Deep in the rural region of Matsubusi, Japan there lives a man named Shoto Tanemura. His name literally translates to the law of the sword. Mr. Tanemura is the 34th grandmaster of Ninpo and ancient martial art with roots that date back over 1000 years. For centuries this art was kept secret from all outsiders, but their came a time when Grand Master Takamatsu Toshitsugu decided that the martial art of Ninpo came from the world and therefore it must be given back to the world. Grand Master Takamatsu was born in 1887 and died in 1972. After his death his legacy has been carried out by Grand Master Tanemura. Tanemura has since brought the art of Ninpo from a small region of Japan to almost every continent in the world. Perhaps, you may ask why this art based around an ancient Japanese religion and culture has been so widely accepted in the modern world. I believe that it is because of the underlying ethics, principles, and philosophy involved in the art. To give you an idea of what philosophy and principles I am referring to I will provide you with a small example. Ninpo when broken down translates to Nin – patience and perseverance, and Po – which encompasses a much more complex meaning, translates to ultimate and eternal reality; together they can be understood to mean the ultimate and eternal reality of patience and perseverance as stated on Shihan Roy Rons Web Site Ninpo.org. This name suits the Ninpo practitioner because; in Ninpo unlike in the samurai arts it is believed that the ends justify the means. In Ninpo if your goal is pure how you accomplish this goal does not matter. You must use all that is at your disposal to persevere over what ever obstacle is in the way of achieving that goal. In order for one to understand this belief you must first understand the ninja as a person. The character Nin can be separated into two parts as well; these two parts are the heart and the blade. When this was first explained to me by my teacher He said that means one who practices Ninpo should have a heart and mind that is as sharp and pure as a blade, he also continued to say that you should always use the heart before the blade because a person that trains in these potentially dangerous arts must have compassion even toward his attacker. It is this pure and compassionate heart that allows the ninja to use his abilities for universal good. Ninpo is not used to achieve self serving goals; it should be used to defend others who are weaker then yourself, your country, and then yourself. “If an expert in the fighting arts sincerely pursues the essence of Ninpo, devoid of the influence of the ego’s desires, the student will progressively come to realize the ultimate secret to becoming invisible – The attainment of the “mind and heart of god.”” Grand Master Toshitsugu Takamatsu.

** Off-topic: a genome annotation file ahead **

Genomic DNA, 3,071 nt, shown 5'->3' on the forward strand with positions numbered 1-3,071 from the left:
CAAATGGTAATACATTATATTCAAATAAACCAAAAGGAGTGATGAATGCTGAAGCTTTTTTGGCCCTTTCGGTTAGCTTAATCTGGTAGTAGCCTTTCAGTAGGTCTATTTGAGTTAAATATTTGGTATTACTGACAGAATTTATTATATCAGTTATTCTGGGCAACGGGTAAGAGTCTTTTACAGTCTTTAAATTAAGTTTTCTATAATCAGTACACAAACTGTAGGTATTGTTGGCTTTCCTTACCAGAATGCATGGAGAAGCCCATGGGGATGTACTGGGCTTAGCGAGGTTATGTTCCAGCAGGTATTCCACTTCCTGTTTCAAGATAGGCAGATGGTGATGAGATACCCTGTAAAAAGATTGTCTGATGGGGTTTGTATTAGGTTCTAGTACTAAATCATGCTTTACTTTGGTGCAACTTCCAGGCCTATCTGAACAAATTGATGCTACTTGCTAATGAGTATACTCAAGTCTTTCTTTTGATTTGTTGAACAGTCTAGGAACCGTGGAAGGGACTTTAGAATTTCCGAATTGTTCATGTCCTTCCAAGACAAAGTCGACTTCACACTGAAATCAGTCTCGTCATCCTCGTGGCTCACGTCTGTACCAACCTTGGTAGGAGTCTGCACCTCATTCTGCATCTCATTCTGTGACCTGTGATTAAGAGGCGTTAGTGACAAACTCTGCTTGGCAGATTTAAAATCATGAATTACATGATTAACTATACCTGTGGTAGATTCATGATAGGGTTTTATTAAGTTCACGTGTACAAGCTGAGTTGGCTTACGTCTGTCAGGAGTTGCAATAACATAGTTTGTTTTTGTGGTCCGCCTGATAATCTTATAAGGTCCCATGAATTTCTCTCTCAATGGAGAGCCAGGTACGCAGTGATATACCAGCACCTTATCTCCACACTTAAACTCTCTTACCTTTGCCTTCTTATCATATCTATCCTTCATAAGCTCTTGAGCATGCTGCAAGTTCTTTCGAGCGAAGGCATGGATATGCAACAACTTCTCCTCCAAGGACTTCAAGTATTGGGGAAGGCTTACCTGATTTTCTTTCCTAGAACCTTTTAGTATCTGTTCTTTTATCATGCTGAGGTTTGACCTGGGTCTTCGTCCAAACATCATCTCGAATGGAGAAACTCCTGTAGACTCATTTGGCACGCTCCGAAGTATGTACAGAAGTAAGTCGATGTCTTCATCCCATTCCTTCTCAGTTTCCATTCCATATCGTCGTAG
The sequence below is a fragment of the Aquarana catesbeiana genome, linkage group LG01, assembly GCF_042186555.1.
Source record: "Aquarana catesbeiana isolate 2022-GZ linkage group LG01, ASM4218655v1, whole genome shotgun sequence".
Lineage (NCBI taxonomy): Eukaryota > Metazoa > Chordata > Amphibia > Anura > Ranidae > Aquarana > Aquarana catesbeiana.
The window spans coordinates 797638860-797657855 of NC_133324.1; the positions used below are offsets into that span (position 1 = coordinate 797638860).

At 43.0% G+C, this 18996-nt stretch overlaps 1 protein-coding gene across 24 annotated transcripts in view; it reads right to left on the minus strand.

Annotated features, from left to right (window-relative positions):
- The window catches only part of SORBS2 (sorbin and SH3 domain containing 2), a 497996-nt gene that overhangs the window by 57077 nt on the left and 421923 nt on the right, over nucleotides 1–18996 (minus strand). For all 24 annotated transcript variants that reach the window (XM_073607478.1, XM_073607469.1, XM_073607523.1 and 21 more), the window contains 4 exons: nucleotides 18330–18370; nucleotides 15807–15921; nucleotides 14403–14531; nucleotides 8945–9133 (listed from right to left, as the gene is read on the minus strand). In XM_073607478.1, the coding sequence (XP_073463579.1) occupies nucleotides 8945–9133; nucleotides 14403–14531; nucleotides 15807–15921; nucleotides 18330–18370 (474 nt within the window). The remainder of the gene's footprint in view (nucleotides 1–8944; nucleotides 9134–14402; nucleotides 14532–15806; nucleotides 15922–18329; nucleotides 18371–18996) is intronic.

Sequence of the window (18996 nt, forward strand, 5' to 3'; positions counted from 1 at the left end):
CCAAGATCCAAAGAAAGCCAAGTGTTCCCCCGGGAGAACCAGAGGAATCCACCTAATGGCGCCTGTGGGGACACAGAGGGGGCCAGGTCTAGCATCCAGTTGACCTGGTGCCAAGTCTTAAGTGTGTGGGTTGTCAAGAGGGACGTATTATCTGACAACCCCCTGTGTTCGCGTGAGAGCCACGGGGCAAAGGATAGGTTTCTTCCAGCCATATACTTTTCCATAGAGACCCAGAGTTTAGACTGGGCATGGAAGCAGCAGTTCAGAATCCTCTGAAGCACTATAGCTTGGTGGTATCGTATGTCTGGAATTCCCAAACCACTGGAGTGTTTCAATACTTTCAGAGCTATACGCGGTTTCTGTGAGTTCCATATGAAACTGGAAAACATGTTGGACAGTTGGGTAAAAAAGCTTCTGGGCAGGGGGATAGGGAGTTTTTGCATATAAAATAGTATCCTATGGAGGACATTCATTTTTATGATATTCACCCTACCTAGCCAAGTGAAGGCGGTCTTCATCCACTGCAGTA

A Scottish man named James Wright, who is one of Tanemura top students, was asked why he chose to move to Japan and train with Tanemura. He responded that Tanemura was a great man and that he saw it as an opportunity to grade up his life. I believe this is the reason many Americans and foreigners all over the world have accepted this martial art. The unwavering dedication to self and global betterment is intriguing to all people, because people know how hard it is to dedicate your life to constant physical and mental betterment and I believe it is seen by many to be honorable. However, though the reward is great the sacrifice is also high. There have been many days when came home from training with bruises covering my legs and arms, broken toes, sprained thumbs or pulled joints. Other days I might come home so physically exhausted that I would feel like vomiting. From this type of training I have grown mental strong. By denying my body what it wants I have learned what it needs. Physical and mental training in Ninpo is not enough. Spiritual training is also necessary. You must learn to sense murderous intent. For example to test for one of the very high levels in Ninpo ones teacher will tell the student to sit in seiza, (a Japanese kneeling posture), with his eyes closed, the teacher with then leave the room after waiting an undetermined amount of time the teacher will return being careful the student does not hear him and will attack the student with murderous intent (sakki) using a razor sharp blade. Sitting in seiza is something that is done all the time in Ninpo, therefore the student who is not aware he will be tested will have no idea that he soon will be attacked. The student must sense the murderous intent emitted by his teacher and evade the blade if not he will be killed. It is this type of spiritual development that separates Ninpo from other martial arts. This mystical aspect may attract people toward the art of Ninpo, but as you train your motives change from trying to attain skills to show off in front of others to wanting self betterment and a greater understanding of your own body, mind, and spirit. If your Motives remain unchanged then you can only go so far in the system of Ninpo. I have seen many students who came to my school looking to learn how to be a “ninja”, as they know them from movies, most of these students do not last very long when they find out the amount of dedication, spiritual refinement, and sacrifice needed to accomplish their goal. Ninpo is not a hobby it is a way of life that requires discipline, dedication, and sacrifice.